Friday, January 16, 2009

U.S. to Rescue Ponzi Bank of America

Before dawn today it was announced that the Treasury Department will commit $138 billion to saving the common shareholders of Bank of America. In return, the Treasury Department will take only $20 billion in preferred stock. That's not quite 15 cents on the dollar.

This is the enormous frosting now being spread on top of an earlier huge bailout of "$15 billion into Bank of America and $10 billion into Merrill [Lynch, now owned by Bank of America] to bolster the combined company against the credit crunch." And it gets even worse. The bulk of today's triple- billion- digit bailout is in the form of asset insurance.
In the latest Bank of America deal, the government will protect a $118 billion pool of assets that a U.S. official said includes residential and commercial real-estate holdings and credit-default swaps.
What that means, as the New York Times explains, is that the actual amount of risk assumed in the name of the taxpayers could be much, much higher. "If the government-guaranteed securities turn out to be worthless, the cost of the insurance would be much higher than if the Treasury Department had simply bailed out the banks with cash in the first place."

Heck of a job, Hank Paulson. And, heck of a job by Bank of America's CEO Ken Lewis, too. His past annual compensation totaled $15.6 million per year ($1.5 in base salary, $5 million bonus, $10 million stock options).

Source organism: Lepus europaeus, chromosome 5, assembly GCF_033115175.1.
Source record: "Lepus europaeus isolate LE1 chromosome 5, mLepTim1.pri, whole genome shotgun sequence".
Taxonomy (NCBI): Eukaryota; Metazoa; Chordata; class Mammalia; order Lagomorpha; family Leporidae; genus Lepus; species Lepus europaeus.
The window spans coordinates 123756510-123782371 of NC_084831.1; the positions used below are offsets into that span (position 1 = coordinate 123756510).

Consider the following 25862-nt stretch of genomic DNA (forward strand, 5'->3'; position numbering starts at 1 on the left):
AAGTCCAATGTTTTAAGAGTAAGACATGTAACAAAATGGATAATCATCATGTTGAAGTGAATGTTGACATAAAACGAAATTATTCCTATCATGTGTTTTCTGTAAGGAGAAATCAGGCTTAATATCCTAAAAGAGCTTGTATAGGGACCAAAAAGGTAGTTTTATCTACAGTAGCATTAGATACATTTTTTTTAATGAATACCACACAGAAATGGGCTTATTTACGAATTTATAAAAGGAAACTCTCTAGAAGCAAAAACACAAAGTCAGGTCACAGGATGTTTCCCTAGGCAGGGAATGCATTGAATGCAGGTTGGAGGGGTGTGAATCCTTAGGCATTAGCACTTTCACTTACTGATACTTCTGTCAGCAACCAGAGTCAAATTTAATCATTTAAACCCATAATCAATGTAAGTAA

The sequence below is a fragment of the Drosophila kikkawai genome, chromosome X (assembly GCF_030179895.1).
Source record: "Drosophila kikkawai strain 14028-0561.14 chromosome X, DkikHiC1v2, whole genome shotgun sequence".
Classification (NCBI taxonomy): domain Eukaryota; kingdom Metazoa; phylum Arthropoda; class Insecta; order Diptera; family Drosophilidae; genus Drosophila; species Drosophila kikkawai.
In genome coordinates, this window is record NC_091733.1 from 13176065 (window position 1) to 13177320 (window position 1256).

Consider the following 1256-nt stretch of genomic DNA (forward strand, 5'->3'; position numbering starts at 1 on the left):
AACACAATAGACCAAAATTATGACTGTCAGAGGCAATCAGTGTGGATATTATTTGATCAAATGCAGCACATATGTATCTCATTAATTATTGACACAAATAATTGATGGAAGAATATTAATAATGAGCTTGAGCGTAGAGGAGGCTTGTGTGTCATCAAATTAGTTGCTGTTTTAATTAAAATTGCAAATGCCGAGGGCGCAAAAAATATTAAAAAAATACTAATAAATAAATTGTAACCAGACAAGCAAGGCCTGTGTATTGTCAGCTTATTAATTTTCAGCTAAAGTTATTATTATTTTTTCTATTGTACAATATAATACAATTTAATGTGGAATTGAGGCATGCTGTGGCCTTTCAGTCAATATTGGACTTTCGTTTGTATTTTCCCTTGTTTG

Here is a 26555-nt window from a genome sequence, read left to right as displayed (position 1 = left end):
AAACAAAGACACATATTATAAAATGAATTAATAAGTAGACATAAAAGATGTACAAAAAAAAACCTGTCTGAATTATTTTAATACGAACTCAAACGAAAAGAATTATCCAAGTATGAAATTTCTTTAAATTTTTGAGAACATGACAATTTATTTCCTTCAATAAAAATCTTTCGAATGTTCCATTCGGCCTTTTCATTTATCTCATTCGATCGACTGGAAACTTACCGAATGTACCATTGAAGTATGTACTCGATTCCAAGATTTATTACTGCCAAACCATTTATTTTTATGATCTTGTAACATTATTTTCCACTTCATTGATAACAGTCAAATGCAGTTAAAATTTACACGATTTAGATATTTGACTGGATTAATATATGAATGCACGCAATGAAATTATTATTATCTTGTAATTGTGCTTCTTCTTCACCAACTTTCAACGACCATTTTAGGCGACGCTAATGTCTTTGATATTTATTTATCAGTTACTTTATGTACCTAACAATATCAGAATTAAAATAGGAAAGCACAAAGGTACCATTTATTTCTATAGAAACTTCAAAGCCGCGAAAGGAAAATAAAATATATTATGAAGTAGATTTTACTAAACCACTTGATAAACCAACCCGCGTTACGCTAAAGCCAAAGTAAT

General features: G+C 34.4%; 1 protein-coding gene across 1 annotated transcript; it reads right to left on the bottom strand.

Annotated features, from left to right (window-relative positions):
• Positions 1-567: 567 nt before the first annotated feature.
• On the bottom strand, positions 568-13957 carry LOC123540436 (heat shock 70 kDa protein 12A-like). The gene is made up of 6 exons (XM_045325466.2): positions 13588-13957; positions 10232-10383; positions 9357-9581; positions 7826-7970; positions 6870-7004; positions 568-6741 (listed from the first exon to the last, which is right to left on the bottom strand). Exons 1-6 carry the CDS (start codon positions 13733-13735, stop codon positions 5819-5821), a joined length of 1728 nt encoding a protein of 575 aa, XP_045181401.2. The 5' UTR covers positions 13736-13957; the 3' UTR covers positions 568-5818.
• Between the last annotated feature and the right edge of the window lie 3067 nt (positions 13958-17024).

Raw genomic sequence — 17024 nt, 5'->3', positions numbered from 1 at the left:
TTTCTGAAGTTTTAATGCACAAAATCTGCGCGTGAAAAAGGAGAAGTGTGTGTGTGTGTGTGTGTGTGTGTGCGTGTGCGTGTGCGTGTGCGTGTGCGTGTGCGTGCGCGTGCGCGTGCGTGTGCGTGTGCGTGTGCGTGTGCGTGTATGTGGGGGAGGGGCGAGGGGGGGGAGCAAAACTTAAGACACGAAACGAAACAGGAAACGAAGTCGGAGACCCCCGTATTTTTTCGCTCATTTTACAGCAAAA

Lewis, 61, has spent $129 billion on acquisitions, including regional lenders FleetBoston Financial Corp. and LaSalle Bank, credit-card issuer MBNA and investment manager U.S. Trust Co.

"Bank of America has all kinds of problems with its acquisitions," said Gary Townsend, a former bank analyst and president of Hill-Townsend Capital LLC in Chevy Chase, Maryland. "They’ve been so acquisitive, they find themselves with very little in tangible equity."
And that was before BoA took on the poisoned assets of Merrill Lynch and Countrywide Mortgage.

Someone tell us, please: Just what is the difference between Bernie Madoff and Ken Lewis? Both of them were running Ponzi schemes, weren't they?

Madoff suckered investors into giving him their money, bought not much, repaid a smidgen back in dribbles with new money as he found new suckers, and spent the rest on himself. Until he ran out of suckers, that is.

Lewis suckered investors into giving him their money, bought shitpile companies with worthless assets, took for himself more than $15 million per year, and now that he has run out of money, we are the suckers who will be giving him new money.

If Madoff ever goes to jail (don't bet on it!) shouldn't Lewis be his cellmate?

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